Plus, it was, in some strange way, like being part of a club—or at least putting in an appli­ca­tion.  As I recall—and it’s get­ting a bit hazy now—such acces­sories were pop­u­lar at the time in the NYC pub­lish­ing world, and while I was still prac­tic­ing law, I wanted to be writer. I can’t say that the purse helped me write, but it sym­bol­ized the inten­tion, and in this way, it may have helped just a bit in keep­ing the dream alive.

What I Get out of My (Non-Prada) Henbag

I make peo­ple smile. And laugh! They stop me on the street and say: I LOVE YOUR PURSE! WHERE DID YOU GET IT? Then we chat for a bit. They tell me why they love the purse—about their friend who has chick­ens or their own chick­ens or how much bet­ter fresh eggs are than the ones you buy at the super­mar­ket (true), and then we smile and move on, but it’s sort of like I have a new friend somewhere.

When I meet some­one who loves the chicken purse, I also know I’ve met some­one with whom I’ll likely share other com­mon ground. Car­ry­ing the chicken purse is like walk­ing a puppy. Like it or not (and I do), I’m going to end up more con­nected than I was when I left my house that morning.

As go my purses, so goes my life.

The other day I bumped into a friend on Main Street, and after show­ing off the new hen­bag, I launched into a dis­qui­si­tion on my Poul­try vs. Prada mus­ings. I could tell he couldn’t fathom the notion of spend­ing hun­dreds of dol­lars on a pock­et­book. But rather than say­ing so, he sim­ply observed, “I think you’re head­ing in the right direction.”

The neigh­bors


Travels in Plan B Nation: 3 years, 5 lessons


Last month—April 10, to be exact—marked the third anniver­sary of my exit from the salaried work­force and my entry into what I’ve taken to call­ing Plan B Nation. After four-plus years at Har­vard Law School, where I’d han­dled speeches and other behind-the-scenes writ­ing for then-Dean (now U.S. Supreme Court Jus­tice) Elena Kagan, she decamped for Wash­ing­ton, D.C., and I decamped for parts unknown at the peak of the Great Recession.

It was, to put it diplo­mat­i­cally, not an easy time. The econ­omy was in free fall, plus I had no idea what to do next. Which maybe wasn’t such a bad thing because, had I known what I wanted to do, I likely couldn’t have done it. (Did I men­tion the Great Reces­sion?) Floun­der­ing in spring 2009 put me in excel­lent com­pany. Yes, I was freaked out and unem­ployed, but I cer­tainly wasn’t alone.

In recent weeks, I’ve been think­ing a lot about the road I’ve trav­eled since those anxiety-ridden days and feel­ing a lot of com­pas­sion for the me who so stolidly trudged through them. I’ve also been think­ing about what I’ve learned and what might be worth shar­ing. Here are five of the biggest lessons that I still carry with me.

1.  Tran­si­tions take a long time.  

I’ve writ­ten about this before, and it’s a really impor­tant point.  In New Pas­sages, best­selling author Gail Sheehy ball­parks two years as the min­i­mum time needed to sta­bi­lize fol­low­ing a lay­off or other “life acci­dent.”  Five to seven years is com­mon.  A related point: Tran­si­tions tend to meander—to be less like lad­ders and more like the clas­sic labyrinth, where you wind your way slowly towards the cen­ter, almost arrive, and then sud­denly find your­self on the outer rim, and then, just as unpre­dictably, back at the cen­ter again. I often find it help­ful to remind myself that this is just the nature of the beast.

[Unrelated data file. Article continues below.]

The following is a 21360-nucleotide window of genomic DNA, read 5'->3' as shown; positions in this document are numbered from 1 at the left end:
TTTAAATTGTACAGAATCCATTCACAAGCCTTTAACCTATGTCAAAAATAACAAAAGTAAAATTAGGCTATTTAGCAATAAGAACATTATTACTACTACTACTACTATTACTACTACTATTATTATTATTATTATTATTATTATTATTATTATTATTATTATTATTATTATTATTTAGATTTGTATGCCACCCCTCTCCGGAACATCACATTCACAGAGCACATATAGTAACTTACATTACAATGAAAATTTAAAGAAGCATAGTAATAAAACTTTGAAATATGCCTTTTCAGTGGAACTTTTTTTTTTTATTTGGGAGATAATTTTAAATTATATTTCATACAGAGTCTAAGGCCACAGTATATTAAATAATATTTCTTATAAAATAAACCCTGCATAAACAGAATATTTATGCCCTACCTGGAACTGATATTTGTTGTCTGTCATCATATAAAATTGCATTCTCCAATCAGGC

2.  Some­times the grass is greener because it’s greener.  

I put off leav­ing the Boston area for more than a year on the the­ory that wher­ever you go, there you are. Could mov­ing to another place really make me hap­pier? I’m happy to say that the answer is an unequiv­o­cal Yes. Indeed, I’d go so far as to say that mov­ing to an area that I love is prob­a­bly the sin­gle most impor­tant step I’ve taken to move my life for­ward.  In par­tic­u­lar, mov­ing to a place where I have a strong net­work of friends has made every­thing far easier—as well as a lot more fun.

3.  If you don’t know what to do for sure, start mov­ing anyway.

Tran­si­tions, by their nature, gen­er­ally involve a tem­po­rary loss of clear inner direc­tion.  That was cer­tainly the case for me: I was search­ing with­out really know­ing what I was look­ing for (which, not sur­pris­ingly, made it really hard to find).

Look­ing back, one of the most use­ful things I did dur­ing this time was to take action even if noth­ing felt quite right—to exper­i­ment, try things out. That’s how I came (lack­adaisi­cally, glumly) to write my very first per­sonal essay—which led to a blog on Huff­in­g­ton Post, which led to writ­ing for Salon, which led to this blog, which led to writ­ing for Sec­on­dAct (includ­ing Notes from Plan B Nation, my new monthly col­umn), Psy­chol­ogy Today, and a bunch of other stuff, which, remark­ably enough, actu­ally does feel right and for which I feel really grateful.

And you don’t need to take my word for it: I’ve since come across sim­i­lar advice in books by career guru Bar­bara Sher and LinkedIn co-founder Reid Hoff­man. “You won’t encounter acci­den­tal good fortune—you won’t stum­ble on oppor­tu­ni­ties that rocket your career forward—if you’re lying in bed,” Hoff­man writes in The Start-Up of You. “When you do some­thing you stir the pot and intro­duce the pos­si­bil­ity that seem­ingly ran­dom ideas, peo­ple, and places will col­lide and form new com­bi­na­tions and oppor­tu­ni­ties.” I couldn’t agree more.